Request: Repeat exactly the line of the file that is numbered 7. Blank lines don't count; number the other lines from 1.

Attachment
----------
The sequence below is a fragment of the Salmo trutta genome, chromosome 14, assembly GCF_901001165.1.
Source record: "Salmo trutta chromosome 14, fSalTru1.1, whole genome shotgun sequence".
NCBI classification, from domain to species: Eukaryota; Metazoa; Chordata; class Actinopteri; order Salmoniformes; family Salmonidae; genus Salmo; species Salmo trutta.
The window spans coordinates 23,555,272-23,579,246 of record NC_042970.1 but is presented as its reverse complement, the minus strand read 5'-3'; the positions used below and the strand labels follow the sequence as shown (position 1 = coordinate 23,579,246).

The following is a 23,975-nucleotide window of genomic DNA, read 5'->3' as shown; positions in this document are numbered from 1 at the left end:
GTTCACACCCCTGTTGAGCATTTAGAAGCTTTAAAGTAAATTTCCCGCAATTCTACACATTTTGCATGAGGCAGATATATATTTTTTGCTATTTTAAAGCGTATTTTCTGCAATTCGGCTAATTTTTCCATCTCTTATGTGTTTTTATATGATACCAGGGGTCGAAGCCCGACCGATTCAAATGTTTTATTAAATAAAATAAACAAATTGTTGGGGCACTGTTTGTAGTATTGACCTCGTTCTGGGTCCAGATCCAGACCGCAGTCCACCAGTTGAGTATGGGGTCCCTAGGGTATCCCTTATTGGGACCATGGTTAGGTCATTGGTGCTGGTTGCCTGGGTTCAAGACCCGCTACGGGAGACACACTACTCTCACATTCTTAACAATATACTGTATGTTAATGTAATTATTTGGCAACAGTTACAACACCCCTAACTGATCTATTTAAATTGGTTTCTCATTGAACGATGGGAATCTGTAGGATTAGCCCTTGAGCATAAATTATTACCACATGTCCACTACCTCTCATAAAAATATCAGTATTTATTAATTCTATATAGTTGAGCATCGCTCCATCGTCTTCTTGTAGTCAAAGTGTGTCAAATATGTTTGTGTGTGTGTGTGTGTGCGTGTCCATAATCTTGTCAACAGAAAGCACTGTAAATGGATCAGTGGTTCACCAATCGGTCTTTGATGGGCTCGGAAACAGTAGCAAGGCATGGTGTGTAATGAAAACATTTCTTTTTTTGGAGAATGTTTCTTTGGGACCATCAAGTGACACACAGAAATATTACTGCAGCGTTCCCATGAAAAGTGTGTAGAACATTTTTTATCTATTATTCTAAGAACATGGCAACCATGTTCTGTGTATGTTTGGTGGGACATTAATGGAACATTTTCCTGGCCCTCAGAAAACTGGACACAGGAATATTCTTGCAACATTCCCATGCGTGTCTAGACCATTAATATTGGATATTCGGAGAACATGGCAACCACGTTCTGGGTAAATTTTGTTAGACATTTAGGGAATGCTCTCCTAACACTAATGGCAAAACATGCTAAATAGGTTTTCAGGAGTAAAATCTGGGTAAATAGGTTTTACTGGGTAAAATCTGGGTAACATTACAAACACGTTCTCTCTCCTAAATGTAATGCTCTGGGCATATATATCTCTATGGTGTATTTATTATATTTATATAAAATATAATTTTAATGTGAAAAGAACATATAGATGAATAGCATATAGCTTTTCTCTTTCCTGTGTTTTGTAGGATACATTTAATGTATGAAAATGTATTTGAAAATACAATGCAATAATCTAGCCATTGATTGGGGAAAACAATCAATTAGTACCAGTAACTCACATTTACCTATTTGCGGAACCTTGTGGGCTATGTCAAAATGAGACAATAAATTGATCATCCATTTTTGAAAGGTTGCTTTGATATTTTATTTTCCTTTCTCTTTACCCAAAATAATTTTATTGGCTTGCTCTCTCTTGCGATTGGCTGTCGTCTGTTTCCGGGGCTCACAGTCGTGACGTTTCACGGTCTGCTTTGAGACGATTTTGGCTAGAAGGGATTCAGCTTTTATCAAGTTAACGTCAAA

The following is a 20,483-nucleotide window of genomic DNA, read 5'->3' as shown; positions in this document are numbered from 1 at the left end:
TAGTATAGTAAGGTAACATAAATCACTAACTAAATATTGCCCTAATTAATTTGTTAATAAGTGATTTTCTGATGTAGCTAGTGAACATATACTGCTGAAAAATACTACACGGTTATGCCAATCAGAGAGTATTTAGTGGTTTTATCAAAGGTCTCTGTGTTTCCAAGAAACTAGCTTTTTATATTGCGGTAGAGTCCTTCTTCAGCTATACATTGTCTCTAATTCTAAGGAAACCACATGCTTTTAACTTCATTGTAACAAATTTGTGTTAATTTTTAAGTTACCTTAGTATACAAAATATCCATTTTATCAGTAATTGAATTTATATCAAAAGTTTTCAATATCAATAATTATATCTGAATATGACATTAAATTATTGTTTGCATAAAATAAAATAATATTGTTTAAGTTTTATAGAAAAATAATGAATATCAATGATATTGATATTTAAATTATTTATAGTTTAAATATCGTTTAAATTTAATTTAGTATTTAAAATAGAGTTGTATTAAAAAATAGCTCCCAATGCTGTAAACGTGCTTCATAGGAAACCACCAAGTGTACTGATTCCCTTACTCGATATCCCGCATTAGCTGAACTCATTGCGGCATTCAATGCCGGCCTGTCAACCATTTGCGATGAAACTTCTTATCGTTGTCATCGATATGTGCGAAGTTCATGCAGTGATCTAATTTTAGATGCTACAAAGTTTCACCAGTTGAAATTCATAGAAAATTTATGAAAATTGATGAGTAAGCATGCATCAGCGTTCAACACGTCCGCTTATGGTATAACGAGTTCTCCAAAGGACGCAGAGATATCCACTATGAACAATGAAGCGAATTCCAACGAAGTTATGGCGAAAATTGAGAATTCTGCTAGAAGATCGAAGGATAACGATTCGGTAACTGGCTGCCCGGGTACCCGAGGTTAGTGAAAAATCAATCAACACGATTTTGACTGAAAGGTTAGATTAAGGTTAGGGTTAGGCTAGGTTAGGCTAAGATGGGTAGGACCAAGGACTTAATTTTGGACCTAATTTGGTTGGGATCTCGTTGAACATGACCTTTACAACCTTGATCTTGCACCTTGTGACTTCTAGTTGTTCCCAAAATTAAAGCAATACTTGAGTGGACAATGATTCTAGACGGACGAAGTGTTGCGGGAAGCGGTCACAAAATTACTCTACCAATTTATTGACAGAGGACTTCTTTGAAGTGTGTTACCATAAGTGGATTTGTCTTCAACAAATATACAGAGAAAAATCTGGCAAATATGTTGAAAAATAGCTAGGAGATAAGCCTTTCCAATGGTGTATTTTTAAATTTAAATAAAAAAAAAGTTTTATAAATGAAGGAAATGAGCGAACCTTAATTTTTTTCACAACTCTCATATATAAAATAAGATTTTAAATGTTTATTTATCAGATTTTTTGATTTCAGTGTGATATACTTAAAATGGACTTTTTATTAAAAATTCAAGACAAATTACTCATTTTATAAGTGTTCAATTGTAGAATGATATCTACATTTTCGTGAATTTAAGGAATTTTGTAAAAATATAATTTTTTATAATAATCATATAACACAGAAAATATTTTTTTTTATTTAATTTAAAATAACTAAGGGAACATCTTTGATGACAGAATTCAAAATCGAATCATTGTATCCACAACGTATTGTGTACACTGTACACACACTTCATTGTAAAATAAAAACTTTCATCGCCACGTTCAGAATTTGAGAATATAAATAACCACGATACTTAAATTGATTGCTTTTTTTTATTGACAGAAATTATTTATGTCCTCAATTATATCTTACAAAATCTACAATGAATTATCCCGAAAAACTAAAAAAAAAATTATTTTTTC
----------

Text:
The following is a 20,483-nucleotide window of genomic DNA, read 5'->3' as shown; positions in this document are numbered from 1 at the left end: